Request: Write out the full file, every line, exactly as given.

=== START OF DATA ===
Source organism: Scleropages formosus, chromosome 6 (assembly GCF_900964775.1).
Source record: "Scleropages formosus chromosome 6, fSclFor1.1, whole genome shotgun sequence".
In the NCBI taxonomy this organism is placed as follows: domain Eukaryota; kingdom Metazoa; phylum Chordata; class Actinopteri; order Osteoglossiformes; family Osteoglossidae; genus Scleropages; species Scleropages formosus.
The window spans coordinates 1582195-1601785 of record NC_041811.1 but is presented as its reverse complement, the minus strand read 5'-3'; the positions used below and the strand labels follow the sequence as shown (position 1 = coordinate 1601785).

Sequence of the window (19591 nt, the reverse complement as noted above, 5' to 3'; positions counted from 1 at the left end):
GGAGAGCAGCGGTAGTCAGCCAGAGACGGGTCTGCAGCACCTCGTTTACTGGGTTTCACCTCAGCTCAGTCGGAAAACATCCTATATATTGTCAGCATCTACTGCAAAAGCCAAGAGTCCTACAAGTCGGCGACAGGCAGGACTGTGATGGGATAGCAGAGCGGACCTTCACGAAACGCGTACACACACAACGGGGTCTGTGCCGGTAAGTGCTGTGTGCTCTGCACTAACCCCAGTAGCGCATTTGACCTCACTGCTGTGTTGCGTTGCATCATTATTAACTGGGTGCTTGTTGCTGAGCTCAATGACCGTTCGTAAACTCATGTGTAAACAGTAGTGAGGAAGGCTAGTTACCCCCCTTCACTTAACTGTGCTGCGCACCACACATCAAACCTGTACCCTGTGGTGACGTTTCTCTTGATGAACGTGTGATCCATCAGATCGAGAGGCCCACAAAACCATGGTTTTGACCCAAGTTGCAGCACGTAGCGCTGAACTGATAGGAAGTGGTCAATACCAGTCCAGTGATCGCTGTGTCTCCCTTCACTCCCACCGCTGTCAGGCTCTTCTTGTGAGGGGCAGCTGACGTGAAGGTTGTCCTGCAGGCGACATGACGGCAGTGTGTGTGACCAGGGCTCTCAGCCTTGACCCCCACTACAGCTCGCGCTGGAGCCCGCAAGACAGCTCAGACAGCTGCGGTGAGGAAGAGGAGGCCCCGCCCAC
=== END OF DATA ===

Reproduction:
Source organism: Scleropages formosus, chromosome 6 (assembly GCF_900964775.1).
Source record: "Scleropages formosus chromosome 6, fSclFor1.1, whole genome shotgun sequence".
In the NCBI taxonomy this organism is placed as follows: domain Eukaryota; kingdom Metazoa; phylum Chordata; class Actinopteri; order Osteoglossiformes; family Osteoglossidae; genus Scleropages; species Scleropages formosus.
The window spans coordinates 1582195-1601785 of record NC_041811.1 but is presented as its reverse complement, the minus strand read 5'-3'; the positions used below and the strand labels follow the sequence as shown (position 1 = coordinate 1601785).

Sequence of the window (19591 nt, the reverse complement as noted above, 5' to 3'; positions counted from 1 at the left end):
GGAGAGCAGCGGTAGTCAGCCAGAGACGGGTCTGCAGCACCTCGTTTACTGGGTTTCACCTCAGCTCAGTCGGAAAACATCCTATATATTGTCAGCATCTACTGCAAAAGCCAAGAGTCCTACAAGTCGGCGACAGGCAGGACTGTGATGGGATAGCAGAGCGGACCTTCACGAAACGCGTACACACACAACGGGGTCTGTGCCGGTAAGTGCTGTGTGCTCTGCACTAACCCCAGTAGCGCATTTGACCTCACTGCTGTGTTGCGTTGCATCATTATTAACTGGGTGCTTGTTGCTGAGCTCAATGACCGTTCGTAAACTCATGTGTAAACAGTAGTGAGGAAGGCTAGTTACCCCCCTTCACTTAACTGTGCTGCGCACCACACATCAAACCTGTACCCTGTGGTGACGTTTCTCTTGATGAACGTGTGATCCATCAGATCGAGAGGCCCACAAAACCATGGTTTTGACCCAAGTTGCAGCACGTAGCGCTGAACTGATAGGAAGTGGTCAATACCAGTCCAGTGATCGCTGTGTCTCCCTTCACTCCCACCGCTGTCAGGCTCTTCTTGTGAGGGGCAGCTGACGTGAAGGTTGTCCTGCAGGCGACATGACGGCAGTGTGTGTGACCAGGGCTCTCAGCCTTGACCCCCACTACAGCTCGCGCTGGAGCCCGCAAGACAGCTCAGACAGCTGCGGTGAGGAAGAGGAGGCCCCGCCCAC